Ireland Female military

In the Irish 1916 Rising, , the women's wing of the Irish Volunteers, fought alongside them in the streets of Dublin and in the General Post Office, the Irish Volunteers' HQ. Constance Markievicz, an Irish Revolutionary and suffragette, commanded male and female troops during the Rising.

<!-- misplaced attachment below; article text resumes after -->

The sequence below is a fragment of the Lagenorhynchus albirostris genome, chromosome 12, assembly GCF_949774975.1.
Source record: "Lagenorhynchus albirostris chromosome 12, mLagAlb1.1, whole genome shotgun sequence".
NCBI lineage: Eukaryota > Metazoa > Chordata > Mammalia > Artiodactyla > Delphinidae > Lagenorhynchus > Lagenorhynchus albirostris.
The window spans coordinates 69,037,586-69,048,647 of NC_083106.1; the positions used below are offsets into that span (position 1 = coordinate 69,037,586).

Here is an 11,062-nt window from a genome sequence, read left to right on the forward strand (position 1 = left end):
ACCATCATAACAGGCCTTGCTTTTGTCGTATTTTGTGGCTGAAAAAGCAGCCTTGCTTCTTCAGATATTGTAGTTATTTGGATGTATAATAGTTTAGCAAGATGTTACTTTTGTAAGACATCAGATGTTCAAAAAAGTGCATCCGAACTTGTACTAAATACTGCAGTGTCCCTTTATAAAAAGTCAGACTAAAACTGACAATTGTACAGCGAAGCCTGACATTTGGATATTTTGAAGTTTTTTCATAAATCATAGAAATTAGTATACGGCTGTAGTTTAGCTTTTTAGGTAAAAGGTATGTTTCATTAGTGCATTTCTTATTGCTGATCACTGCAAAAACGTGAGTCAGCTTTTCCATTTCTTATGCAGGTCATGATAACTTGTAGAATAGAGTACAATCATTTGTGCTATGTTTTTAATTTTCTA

The Defence (Amendment) (No. 2) Act, 1979, allowed women to join the Irish Defence Forces for the first time and was passed by the Oireachtas in 1979, making them the first European Armed Forces to allow women all roles in the military including combat roles, and even join the Irish Army Ranger Wing (Fianoglach), the Irish Special Forces, similar to the British SAS. There are no restrictions for women to the "full range of operational and administrative duties." As of January 2010 the number of women in the Permanent Defence Forces is 565, 5.7 percent of the total.

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